In the Journals

Systolic, diastolic BP increase risk for CV events regardless of hypertension definition

Systolic and diastolic hypertension independently affected the risk for adverse CV events, including MI, hemorrhagic stroke and ischemic stroke, regardless of whether hypertension was defined as BP of at least 140/90 mm Hg or at least 130/80 mm Hg, according to a study published in The New England Journal of Medicine.

“Doctors and patients should make sure that both systolic blood pressure and diastolic blood pressure get attention when it comes to diagnosing and treating hypertension,” Alexander C. Flint, MD, PhD, neurointensivist and stroke specialist at the Permanente Medical Group in Redwood City, California, told Cardiology Today. “By providing additional support to the two thresholds for hypertension defined in the latest AHA/ACC guidelines (> 140/90 and >130/80), we hope that our results will encourage broader adoption of the guideline recommendations.”

Researchers analyzed data from 1,316,363 patients (median age, 53 years; 57% women) from Kaiser Permanente Northern California who had at least one BP measurement at baseline and at least two measurements during the observation period.

There were 36,784,850 BP measurements taken throughout the study. Of the patients in this study, 533,353 had a mean BP of at least 130/80 mm Hg and 118,159 had a mean BP of at least 140/90 mm Hg.

The composite outcome events of interest included ischemic stroke, hemorrhagic stroke or MI during an observation period of 8 years. Several covariates were assessed, including sex, age, race/ethnicity, coexisting conditions and BMI.

Independent predictors of the composite outcome were a continuous burden of systolic hypertension defined as at least 140 mm Hg (HR per unit increase in z score = 1.18; 95% CI, 1.17-1.18) and diastolic hypertension defined as at least 90 mm Hg (HR per unit increase in z score = 1.06; 95% CI, 1.06-1.07). Results were similar when systolic hypertension was defined as at least 130 mm Hg (HR per unit increase in z score = 1.18; 95% CI, 1.17-1.19) and when diastolic hypertension was defined as at least 80 mm Hg (HR per unit increase in z score = 1.08; 95% CI, 1.06-1.09).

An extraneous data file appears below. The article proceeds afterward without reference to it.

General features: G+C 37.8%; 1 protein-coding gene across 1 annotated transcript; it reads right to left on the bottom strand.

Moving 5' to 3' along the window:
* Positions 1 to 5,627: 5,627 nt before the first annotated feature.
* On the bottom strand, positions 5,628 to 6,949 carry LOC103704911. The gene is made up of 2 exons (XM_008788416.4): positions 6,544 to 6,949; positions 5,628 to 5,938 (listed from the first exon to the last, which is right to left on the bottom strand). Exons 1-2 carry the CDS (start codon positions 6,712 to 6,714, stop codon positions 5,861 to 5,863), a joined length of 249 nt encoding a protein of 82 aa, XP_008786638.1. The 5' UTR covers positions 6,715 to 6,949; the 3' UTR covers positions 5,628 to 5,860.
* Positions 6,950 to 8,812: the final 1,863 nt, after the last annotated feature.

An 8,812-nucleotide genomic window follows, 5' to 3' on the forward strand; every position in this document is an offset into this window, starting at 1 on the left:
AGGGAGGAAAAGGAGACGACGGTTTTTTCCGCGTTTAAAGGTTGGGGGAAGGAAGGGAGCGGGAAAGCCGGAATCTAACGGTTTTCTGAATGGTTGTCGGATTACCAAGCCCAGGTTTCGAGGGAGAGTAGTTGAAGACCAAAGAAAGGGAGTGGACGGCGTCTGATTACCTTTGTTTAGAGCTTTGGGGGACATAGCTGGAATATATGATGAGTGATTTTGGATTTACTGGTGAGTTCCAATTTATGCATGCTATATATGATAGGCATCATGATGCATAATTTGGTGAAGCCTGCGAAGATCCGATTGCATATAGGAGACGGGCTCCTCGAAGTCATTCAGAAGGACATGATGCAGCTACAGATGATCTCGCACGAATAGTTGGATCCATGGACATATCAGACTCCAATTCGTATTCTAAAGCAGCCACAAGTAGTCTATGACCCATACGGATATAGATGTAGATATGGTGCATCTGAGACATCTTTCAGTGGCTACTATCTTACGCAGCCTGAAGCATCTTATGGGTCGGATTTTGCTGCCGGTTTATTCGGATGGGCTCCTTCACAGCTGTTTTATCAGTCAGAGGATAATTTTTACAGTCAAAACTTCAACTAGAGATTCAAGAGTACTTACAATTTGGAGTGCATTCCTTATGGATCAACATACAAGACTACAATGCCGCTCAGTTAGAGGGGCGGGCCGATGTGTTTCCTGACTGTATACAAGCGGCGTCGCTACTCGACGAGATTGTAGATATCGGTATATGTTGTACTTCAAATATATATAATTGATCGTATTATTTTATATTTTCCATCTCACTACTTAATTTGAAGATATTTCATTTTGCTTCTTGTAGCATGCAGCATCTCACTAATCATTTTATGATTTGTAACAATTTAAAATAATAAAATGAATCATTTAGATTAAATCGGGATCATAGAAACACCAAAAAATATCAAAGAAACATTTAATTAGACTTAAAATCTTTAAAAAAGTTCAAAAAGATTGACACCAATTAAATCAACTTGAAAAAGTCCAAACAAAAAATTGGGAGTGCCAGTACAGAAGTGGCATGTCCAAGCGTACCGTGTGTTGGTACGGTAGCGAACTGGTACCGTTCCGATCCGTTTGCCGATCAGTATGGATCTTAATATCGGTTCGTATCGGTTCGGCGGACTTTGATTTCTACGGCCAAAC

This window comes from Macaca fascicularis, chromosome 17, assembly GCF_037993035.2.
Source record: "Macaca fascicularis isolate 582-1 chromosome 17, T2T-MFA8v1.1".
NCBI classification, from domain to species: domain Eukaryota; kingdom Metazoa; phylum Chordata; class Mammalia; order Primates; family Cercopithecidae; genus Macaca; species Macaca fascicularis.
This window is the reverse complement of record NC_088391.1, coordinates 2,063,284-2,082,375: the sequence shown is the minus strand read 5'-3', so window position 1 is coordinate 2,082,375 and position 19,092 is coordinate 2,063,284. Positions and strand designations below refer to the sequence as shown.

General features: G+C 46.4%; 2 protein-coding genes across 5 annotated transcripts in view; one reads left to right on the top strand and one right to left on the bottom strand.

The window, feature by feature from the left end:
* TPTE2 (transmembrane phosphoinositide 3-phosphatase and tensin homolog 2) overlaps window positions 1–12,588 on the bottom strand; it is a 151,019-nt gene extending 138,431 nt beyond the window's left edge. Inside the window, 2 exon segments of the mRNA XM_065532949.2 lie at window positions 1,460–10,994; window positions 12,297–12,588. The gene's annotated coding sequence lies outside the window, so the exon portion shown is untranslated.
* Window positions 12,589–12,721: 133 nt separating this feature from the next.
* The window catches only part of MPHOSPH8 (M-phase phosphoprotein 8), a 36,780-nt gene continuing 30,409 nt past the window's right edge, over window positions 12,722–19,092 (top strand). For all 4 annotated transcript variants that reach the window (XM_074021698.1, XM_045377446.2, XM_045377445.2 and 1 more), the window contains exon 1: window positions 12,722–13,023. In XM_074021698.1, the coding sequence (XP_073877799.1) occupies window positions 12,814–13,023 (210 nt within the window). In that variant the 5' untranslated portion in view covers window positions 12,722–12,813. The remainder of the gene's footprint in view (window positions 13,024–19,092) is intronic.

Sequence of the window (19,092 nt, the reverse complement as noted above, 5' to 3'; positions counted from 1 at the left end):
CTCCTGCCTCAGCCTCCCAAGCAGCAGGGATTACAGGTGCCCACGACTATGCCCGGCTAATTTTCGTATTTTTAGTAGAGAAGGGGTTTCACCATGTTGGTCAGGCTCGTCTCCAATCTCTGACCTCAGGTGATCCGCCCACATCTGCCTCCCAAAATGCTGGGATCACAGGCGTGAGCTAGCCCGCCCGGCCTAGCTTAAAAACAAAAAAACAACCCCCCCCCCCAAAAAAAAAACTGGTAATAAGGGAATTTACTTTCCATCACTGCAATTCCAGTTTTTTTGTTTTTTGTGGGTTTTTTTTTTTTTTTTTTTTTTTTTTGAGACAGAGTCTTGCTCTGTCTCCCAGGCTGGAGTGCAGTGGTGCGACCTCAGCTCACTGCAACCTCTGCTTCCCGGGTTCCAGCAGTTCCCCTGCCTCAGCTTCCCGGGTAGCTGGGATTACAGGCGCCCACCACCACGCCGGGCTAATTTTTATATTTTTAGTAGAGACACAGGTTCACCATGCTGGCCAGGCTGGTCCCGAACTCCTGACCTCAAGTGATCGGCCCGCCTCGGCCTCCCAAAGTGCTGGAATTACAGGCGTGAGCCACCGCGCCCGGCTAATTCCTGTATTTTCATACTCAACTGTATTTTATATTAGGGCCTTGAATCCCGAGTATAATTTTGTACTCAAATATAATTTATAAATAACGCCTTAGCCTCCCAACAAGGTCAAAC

Systolic and diastolic hypertension independently affected the risk for adverse CV events, including MI, hemorrhagic stroke and ischemic stroke, regardless of whether hypertension was defined as BP of at least 140/90 mm Hg or at least 130/80 mm Hg, according to a study published in The New England Journal of Medicine.
Source: Adobe Stock

There was a J-curve relationship between diastolic BP and the composite outcome, which may be explained in part by age and other covariates. It may also be explained by a higher effect of systolic hypertension in patients in the lowest quartile of diastolic BP.

“Further research is needed to determine the relative impact of systolic and diastolic blood pressures in the initial diagnosis of hypertension,” Flint said in an interview. “If clinicians don’t fully recognize diastolic hypertension, it can’t be appropriately treated. We are also interested in using advanced statistical methods to explore how variation and trends in outpatient vital signs over time may better predict cardiovascular risk.” – by Darlene Dobkowski

For more information:

Alexander C. Flint, MD, PhD, can be reached at Division of Research and Department of Neuroscience, Kaiser Permanente, 1150 Veterans Blvd., Redwood City, CA 94063; email: alexander.c.flint@kp.org; Twitter: @neuroicudoc.

Disclosures: The study was funded by the Kaiser Permanente Northern California Community Benefit Program. Flint reports no relevant financial disclosures. Please see the study for all other authors’ relevant financial disclosures.